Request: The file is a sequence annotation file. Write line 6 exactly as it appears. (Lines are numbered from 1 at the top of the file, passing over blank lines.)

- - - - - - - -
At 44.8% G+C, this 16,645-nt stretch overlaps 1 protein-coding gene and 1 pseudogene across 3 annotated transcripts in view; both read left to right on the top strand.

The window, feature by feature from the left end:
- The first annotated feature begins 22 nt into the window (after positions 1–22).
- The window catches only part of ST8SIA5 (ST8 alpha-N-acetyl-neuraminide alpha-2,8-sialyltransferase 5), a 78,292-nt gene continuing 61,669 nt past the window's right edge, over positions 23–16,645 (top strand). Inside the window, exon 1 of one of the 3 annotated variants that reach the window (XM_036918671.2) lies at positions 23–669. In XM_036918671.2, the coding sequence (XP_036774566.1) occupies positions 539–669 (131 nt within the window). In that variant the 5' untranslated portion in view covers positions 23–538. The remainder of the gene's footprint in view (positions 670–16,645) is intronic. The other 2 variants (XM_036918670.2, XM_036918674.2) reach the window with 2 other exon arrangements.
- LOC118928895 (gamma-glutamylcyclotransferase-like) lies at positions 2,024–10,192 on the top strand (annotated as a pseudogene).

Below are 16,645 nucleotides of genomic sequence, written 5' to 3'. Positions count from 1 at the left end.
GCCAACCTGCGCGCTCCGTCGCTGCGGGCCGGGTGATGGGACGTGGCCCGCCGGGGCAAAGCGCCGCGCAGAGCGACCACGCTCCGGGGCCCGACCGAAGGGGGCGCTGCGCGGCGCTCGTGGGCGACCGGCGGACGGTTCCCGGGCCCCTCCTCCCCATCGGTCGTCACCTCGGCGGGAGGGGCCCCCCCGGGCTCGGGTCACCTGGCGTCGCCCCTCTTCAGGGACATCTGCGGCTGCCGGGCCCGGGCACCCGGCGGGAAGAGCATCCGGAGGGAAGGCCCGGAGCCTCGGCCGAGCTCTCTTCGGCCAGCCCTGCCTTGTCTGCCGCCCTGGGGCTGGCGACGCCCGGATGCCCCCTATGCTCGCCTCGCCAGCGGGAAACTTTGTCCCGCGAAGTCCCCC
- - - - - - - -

Below are 16,645 nucleotides of genomic sequence, written 5' to 3'. Positions count from 1 at the left end.